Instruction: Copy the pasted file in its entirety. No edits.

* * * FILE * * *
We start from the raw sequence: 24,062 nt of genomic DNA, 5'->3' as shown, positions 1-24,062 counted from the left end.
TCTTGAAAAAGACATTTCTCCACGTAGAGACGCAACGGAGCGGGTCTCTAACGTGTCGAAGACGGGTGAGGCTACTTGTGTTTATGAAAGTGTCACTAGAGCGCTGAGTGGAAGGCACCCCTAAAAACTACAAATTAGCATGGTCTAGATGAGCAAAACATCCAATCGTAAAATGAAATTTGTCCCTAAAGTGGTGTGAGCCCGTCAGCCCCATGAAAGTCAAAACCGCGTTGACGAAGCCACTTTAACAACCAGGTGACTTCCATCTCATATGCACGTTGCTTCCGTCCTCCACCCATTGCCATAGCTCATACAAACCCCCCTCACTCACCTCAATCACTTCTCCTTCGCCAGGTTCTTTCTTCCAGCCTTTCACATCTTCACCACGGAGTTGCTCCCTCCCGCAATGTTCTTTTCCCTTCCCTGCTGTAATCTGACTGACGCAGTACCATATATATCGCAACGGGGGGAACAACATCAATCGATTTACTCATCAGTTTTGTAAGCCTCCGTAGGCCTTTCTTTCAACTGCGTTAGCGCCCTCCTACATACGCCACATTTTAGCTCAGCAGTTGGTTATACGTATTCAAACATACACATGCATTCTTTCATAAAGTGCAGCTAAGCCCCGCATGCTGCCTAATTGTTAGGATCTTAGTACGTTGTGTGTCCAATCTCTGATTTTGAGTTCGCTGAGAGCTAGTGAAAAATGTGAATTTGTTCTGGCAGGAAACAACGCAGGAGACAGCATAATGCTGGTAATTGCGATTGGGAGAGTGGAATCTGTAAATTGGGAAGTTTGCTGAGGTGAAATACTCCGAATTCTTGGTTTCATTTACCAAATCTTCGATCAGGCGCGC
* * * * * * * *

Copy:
We start from the raw sequence: 24,062 nt of genomic DNA, 5'->3' as shown, positions 1-24,062 counted from the left end.
TCTTGAAAAAGACATTTCTCCACGTAGAGACGCAACGGAGCGGGTCTCTAACGTGTCGAAGACGGGTGAGGCTACTTGTGTTTATGAAAGTGTCACTAGAGCGCTGAGTGGAAGGCACCCCTAAAAACTACAAATTAGCATGGTCTAGATGAGCAAAACATCCAATCGTAAAATGAAATTTGTCCCTAAAGTGGTGTGAGCCCGTCAGCCCCATGAAAGTCAAAACCGCGTTGACGAAGCCACTTTAACAACCAGGTGACTTCCATCTCATATGCACGTTGCTTCCGTCCTCCACCCATTGCCATAGCTCATACAAACCCCCCTCACTCACCTCAATCACTTCTCCTTCGCCAGGTTCTTTCTTCCAGCCTTTCACATCTTCACCACGGAGTTGCTCCCTCCCGCAATGTTCTTTTCCCTTCCCTGCTGTAATCTGACTGACGCAGTACCATATATATCGCAACGGGGGGAACAACATCAATCGATTTACTCATCAGTTTTGTAAGCCTCCGTAGGCCTTTCTTTCAACTGCGTTAGCGCCCTCCTACATACGCCACATTTTAGCTCAGCAGTTGGTTATACGTATTCAAACATACACATGCATTCTTTCATAAAGTGCAGCTAAGCCCCGCATGCTGCCTAATTGTTAGGATCTTAGTACGTTGTGTGTCCAATCTCTGATTTTGAGTTCGCTGAGAGCTAGTGAAAAATGTGAATTTGTTCTGGCAGGAAACAACGCAGGAGACAGCATAATGCTGGTAATTGCGATTGGGAGAGTGGAATCTGTAAATTGGGAAGTTTGCTGAGGTGAAATACTCCGAATTCTTGGTTTCATTTACCAAATCTTCGATCAGGCGCGC